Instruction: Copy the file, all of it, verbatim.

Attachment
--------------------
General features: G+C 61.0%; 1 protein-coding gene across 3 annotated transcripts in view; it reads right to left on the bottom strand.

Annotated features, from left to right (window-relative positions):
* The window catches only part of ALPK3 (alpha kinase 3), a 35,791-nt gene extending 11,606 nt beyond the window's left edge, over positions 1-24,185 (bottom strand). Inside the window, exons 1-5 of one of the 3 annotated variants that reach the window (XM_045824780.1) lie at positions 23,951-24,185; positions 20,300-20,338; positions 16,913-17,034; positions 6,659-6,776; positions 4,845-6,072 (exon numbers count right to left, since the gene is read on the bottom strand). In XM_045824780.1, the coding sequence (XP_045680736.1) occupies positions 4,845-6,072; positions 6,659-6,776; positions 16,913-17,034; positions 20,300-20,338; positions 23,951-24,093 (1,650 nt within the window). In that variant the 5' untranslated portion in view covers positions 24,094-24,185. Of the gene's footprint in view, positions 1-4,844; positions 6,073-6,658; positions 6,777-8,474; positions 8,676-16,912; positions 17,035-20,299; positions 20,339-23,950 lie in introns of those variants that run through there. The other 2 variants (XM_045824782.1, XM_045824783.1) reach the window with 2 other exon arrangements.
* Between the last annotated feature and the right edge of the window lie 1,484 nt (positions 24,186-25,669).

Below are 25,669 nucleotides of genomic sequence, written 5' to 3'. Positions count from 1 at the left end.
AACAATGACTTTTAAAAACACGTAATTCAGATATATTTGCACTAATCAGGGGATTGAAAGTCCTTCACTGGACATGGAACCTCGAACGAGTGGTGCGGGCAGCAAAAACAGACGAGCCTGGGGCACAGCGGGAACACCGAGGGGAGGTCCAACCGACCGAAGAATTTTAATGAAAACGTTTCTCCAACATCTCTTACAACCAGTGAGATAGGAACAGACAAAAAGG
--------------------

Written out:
General features: G+C 61.0%; 1 protein-coding gene across 3 annotated transcripts in view; it reads right to left on the bottom strand.

Annotated features, from left to right (window-relative positions):
* The window catches only part of ALPK3 (alpha kinase 3), a 35,791-nt gene extending 11,606 nt beyond the window's left edge, over positions 1-24,185 (bottom strand). Inside the window, exons 1-5 of one of the 3 annotated variants that reach the window (XM_045824780.1) lie at positions 23,951-24,185; positions 20,300-20,338; positions 16,913-17,034; positions 6,659-6,776; positions 4,845-6,072 (exon numbers count right to left, since the gene is read on the bottom strand). In XM_045824780.1, the coding sequence (XP_045680736.1) occupies positions 4,845-6,072; positions 6,659-6,776; positions 16,913-17,034; positions 20,300-20,338; positions 23,951-24,093 (1,650 nt within the window). In that variant the 5' untranslated portion in view covers positions 24,094-24,185. Of the gene's footprint in view, positions 1-4,844; positions 6,073-6,658; positions 6,777-8,474; positions 8,676-16,912; positions 17,035-20,299; positions 20,339-23,950 lie in introns of those variants that run through there. The other 2 variants (XM_045824782.1, XM_045824783.1) reach the window with 2 other exon arrangements.
* Between the last annotated feature and the right edge of the window lie 1,484 nt (positions 24,186-25,669).

Below are 25,669 nucleotides of genomic sequence, written 5' to 3'. Positions count from 1 at the left end.
AACAATGACTTTTAAAAACACGTAATTCAGATATATTTGCACTAATCAGGGGATTGAAAGTCCTTCACTGGACATGGAACCTCGAACGAGTGGTGCGGGCAGCAAAAACAGACGAGCCTGGGGCACAGCGGGAACACCGAGGGGAGGTCCAACCGACCGAAGAATTTTAATGAAAACGTTTCTCCAACATCTCTTACAACCAGTGAGATAGGAACAGACAAAAAGG